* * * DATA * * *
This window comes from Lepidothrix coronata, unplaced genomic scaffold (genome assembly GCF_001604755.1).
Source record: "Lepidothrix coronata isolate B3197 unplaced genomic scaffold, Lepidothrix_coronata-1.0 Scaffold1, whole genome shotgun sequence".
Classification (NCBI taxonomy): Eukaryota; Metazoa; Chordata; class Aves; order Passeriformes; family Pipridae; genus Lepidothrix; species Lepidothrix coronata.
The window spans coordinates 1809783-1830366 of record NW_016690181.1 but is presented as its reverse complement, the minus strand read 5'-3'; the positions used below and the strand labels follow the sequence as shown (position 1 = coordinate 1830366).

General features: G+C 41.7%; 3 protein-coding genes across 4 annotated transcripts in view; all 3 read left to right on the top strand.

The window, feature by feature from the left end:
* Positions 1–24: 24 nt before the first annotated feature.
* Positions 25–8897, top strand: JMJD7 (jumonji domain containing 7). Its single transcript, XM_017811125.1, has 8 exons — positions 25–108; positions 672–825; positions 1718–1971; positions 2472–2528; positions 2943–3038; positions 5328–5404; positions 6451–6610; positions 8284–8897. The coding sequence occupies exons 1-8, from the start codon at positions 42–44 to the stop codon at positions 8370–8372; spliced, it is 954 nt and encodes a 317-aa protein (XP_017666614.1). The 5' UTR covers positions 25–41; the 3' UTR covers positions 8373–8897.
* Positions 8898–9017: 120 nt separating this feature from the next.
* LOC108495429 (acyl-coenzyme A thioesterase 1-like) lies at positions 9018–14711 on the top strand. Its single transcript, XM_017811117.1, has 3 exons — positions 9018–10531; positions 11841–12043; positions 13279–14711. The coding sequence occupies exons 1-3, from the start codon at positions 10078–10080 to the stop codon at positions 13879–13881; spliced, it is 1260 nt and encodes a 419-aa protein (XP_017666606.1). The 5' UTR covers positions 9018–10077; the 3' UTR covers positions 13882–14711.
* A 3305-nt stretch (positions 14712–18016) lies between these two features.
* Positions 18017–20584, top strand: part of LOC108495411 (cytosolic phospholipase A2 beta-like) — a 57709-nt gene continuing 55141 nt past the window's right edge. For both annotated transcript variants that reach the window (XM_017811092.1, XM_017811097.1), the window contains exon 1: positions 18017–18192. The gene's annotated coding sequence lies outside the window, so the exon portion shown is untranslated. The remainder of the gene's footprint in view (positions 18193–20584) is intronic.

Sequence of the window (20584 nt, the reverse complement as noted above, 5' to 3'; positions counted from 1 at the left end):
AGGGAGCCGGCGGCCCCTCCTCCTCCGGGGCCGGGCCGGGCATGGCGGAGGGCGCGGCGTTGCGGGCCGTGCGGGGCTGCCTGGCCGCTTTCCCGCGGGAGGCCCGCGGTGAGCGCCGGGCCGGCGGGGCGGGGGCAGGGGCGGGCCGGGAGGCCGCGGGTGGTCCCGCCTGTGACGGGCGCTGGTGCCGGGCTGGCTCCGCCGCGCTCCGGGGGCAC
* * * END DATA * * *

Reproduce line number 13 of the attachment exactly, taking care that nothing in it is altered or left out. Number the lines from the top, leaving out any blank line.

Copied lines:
Sequence of the window (20584 nt, the reverse complement as noted above, 5' to 3'; positions counted from 1 at the left end):